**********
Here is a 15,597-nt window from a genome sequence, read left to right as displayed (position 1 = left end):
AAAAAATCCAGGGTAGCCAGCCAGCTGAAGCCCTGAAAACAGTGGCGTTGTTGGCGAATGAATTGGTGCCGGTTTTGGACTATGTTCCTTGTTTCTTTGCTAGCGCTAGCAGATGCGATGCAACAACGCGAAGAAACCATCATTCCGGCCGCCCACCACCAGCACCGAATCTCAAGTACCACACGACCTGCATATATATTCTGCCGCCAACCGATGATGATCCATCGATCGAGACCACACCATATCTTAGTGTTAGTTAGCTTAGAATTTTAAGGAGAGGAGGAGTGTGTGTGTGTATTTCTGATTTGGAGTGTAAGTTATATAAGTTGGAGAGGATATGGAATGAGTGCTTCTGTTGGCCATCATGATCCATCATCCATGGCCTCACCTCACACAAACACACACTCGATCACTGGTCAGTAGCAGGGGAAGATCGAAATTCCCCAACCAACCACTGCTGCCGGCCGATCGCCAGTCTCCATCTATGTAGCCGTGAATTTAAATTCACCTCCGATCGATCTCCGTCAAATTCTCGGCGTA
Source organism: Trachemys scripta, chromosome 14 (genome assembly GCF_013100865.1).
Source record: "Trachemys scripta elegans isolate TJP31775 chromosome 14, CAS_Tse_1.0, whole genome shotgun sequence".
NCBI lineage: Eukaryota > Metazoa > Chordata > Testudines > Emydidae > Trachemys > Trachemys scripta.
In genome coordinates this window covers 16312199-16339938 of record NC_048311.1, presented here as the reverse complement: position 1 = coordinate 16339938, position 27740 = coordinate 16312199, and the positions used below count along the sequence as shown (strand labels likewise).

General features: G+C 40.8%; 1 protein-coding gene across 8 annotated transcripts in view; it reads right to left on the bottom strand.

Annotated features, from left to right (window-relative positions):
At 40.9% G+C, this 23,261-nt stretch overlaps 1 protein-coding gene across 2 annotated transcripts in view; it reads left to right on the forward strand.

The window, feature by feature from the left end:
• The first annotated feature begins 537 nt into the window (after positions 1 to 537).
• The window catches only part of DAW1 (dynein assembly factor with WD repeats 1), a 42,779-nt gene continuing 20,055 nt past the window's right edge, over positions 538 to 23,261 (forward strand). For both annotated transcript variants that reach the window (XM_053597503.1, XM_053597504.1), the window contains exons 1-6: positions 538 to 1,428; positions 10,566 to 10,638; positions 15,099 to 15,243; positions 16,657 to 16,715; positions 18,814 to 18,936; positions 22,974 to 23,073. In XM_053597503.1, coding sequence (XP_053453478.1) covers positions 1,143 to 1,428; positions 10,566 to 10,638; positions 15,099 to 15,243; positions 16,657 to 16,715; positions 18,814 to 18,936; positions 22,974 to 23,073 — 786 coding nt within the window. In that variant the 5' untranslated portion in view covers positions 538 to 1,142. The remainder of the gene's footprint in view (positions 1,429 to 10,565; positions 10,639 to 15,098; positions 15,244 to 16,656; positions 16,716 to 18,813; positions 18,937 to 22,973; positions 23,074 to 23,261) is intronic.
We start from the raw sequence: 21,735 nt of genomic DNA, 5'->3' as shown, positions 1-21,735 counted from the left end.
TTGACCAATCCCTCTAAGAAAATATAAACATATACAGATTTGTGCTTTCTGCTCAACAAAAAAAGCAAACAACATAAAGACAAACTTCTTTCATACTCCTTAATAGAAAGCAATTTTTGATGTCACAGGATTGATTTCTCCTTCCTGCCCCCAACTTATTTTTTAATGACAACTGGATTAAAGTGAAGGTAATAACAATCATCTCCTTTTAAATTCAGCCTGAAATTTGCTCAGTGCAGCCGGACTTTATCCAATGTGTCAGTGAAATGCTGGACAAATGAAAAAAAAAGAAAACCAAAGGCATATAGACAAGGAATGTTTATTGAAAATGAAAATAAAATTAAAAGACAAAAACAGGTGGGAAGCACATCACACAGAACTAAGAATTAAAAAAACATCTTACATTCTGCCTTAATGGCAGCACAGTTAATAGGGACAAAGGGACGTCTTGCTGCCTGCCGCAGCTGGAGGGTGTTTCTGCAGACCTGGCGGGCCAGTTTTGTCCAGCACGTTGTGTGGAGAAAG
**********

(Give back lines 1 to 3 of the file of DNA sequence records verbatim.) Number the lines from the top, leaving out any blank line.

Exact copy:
Here is a 15,597-nt window from a genome sequence, read left to right as displayed (position 1 = left end):
AAAAAATCCAGGGTAGCCAGCCAGCTGAAGCCCTGAAAACAGTGGCGTTGTTGGCGAATGAATTGGTGCCGGTTTTGGACTATGTTCCTTGTTTCTTTGCTAGCGCTAGCAGATGCGATGCAACAACGCGAAGAAACCATCATTCCGGCCGCCCACCACCAGCACCGAATCTCAAGTACCACACGACCTGCATATATATTCTGCCGCCAACCGATGATGATCCATCGATCGAGACCACACCATATCTTAGTGTTAGTTAGCTTAGAATTTTAAGGAGAGGAGGAGTGTGTGTGTGTATTTCTGATTTGGAGTGTAAGTTATATAAGTTGGAGAGGATATGGAATGAGTGCTTCTGTTGGCCATCATGATCCATCATCCATGGCCTCACCTCACACAAACACACACTCGATCACTGGTCAGTAGCAGGGGAAGATCGAAATTCCCCAACCAACCACTGCTGCCGGCCGATCGCCAGTCTCCATCTATGTAGCCGTGAATTTAAATTCACCTCCGATCGATCTCCGTCAAATTCTCGGCGTA
Source organism: Trachemys scripta, chromosome 14 (genome assembly GCF_013100865.1).